5 Questions to ask yourself before buying an LMS
You don’t have an LMS yet? Trust us, you need one. Or, maybe you do have one, but it’s giving you a hard time? Trust your own judgement, you need a new one.
The good news is that the market is now teeming with LMS solutions for every type of organization and a wide range of expectations and needs. The not so good news is that buying an LMS is a decision to be made for a longer period of time so it is really important to pick the right one.
Here are the main questions to ask before venturing into an LMS purchase:
What formats will your LMS have to support?
Learning managers and instructional designers are best qualified to assess the existing content that will be deployed using the new LMS and the types of materials it'll need to support in the future. Any learning system should act as a link between the past and the future, ideally managing to intertwine the two by adding fresh features to older (but still viable) modules.
What standards will it need to meet?
Standards are necessary to achieve some consistency and to avoid total chaos. Decision makers have to take into account the product’s capacity to support AICC, SCORM, xAPI and lately cmi5. It’s also a good idea to first figure out which standard is best for the way learning is done in the organization.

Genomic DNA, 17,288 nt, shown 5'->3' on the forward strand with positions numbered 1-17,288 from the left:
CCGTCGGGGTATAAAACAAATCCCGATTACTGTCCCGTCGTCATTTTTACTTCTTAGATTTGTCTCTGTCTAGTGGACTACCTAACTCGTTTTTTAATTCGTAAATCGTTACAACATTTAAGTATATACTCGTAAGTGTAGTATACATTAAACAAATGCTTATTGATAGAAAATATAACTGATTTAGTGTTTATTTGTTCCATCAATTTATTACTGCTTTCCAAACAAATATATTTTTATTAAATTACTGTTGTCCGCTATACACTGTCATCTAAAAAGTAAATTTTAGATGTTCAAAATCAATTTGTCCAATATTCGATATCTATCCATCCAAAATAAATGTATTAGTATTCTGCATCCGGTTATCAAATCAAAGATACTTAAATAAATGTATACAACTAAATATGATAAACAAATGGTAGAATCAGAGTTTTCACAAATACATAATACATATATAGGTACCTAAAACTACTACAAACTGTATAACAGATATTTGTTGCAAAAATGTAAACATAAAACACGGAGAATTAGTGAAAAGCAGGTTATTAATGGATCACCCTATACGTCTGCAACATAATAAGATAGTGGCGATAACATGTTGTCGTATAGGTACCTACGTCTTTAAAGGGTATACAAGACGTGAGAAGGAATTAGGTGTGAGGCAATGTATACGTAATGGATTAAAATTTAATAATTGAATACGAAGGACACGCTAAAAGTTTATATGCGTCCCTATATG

What are the most important features for the organization?
An LMS normally has to do quite a number of things and all (or most) of them are important for the corporate learning process. That’s why you should prioritize in order to figure out which are the best to cover the needs of your business. Decision makers can draw up their own list instead of using one provided by the vendor.
Who are your LMS administrators and what are their skills?
Having a good idea of who will be in charge of running the LMS is paramount in deciding how intuitive it will have to be. Some vendors offer administration features which sounds great but it’s advisable to negotiate tasks and response times in advance.
What is your budget?
When thinking about the budget, keep in mind that apart from the initial implementation investment and the monthly fees, the organization might also have to invest in infrastructure. If you are considering a user-based subscription, it’s best to negotiate the price according to the number of enrollments. Take into consideration how additional developments will be made and billed.